It would be ideal for as many students as possible to participate in this type of education. In order to study the basic theory and implementation of IPE in the United Kingdom, this university sends volunteer teachers to several universities in UK. Furthermore, in the United Kingdom online database of cases talked about by patients" is widespread. Also many universities use virtual and actual cases on the web as a module study materials.
As one method of solving these cases, in the past, one group in the Integrated General Seminar presented its own case over the Internet. Participants used a video conferencing system, and attempted to receive instruction from an external facilitator in a remote area. The presentations by the students were broadcast through the Internet to the chairperson of the Onomichi City Medical Association, and as a result we succeeded in the experiment of actually receiving instruction from him.
We are developing a system to construct a database of module study materials about virtual cases on the web. This will enable us to present and debate the cases necessary for collaborative education through the Internet. In 2009, the "Co-development and Practice of module-centered Interprofessional Education to improve Quality of Life" initiative was implemented. Through the collaboration of five universities nationwide we adopted a "support program for strategic university collaborations to enhance university education". This was done under the university reform promotion project of the Ministry of Education, Culture, Sports, Science and Technology. The actual development of modules is currently under way. They are based on scenarios provided by multiple universities and can be replayed with illustrations and audio for each scene.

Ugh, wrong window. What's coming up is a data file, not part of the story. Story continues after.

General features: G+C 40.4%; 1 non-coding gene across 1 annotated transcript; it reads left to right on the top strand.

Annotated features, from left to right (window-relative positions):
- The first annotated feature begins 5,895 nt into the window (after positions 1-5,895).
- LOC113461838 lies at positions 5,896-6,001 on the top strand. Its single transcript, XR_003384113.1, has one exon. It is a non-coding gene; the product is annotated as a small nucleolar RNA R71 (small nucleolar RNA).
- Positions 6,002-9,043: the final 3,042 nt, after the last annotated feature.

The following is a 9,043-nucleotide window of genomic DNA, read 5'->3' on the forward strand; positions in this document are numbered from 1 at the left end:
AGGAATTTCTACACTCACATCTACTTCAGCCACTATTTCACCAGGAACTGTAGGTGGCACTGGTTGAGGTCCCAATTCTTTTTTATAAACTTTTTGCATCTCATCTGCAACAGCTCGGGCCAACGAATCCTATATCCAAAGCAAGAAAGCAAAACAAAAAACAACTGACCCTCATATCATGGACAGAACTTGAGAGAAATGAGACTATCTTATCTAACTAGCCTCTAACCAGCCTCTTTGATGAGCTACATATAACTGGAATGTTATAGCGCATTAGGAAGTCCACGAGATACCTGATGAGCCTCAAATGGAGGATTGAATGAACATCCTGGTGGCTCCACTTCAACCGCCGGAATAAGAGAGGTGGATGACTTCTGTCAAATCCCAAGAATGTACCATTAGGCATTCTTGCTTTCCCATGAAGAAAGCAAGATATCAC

At the current time the modules registered in the on-demand lecture system are "prevention and treatment of bone fractures and living support for elderly people," "food intake and swallowing disorder arising from Wilson's disease," "for improvement of the activities and participation' of spinocerebellar degeneration patient," "care of home senile dementia patient," "improvement of the metabolic syndrome of middle aged and older people," "home support for end of life cancer patient," "living support for elderly people living alone," "elderly people with cerebral infarction aftereffects and cancer," "maternity," "administration of medications to elderly people," "return to home, house renovation, and redesign of lifestyle for severely disabled person," "the distress of elderly wife providing long-term care to husband with cerebrovascular disease," "support for the growth and development of mentally retarded children as a result of child abuse." These modules were developed for the purpose of students in all occupations so that they do not become biased toward any field.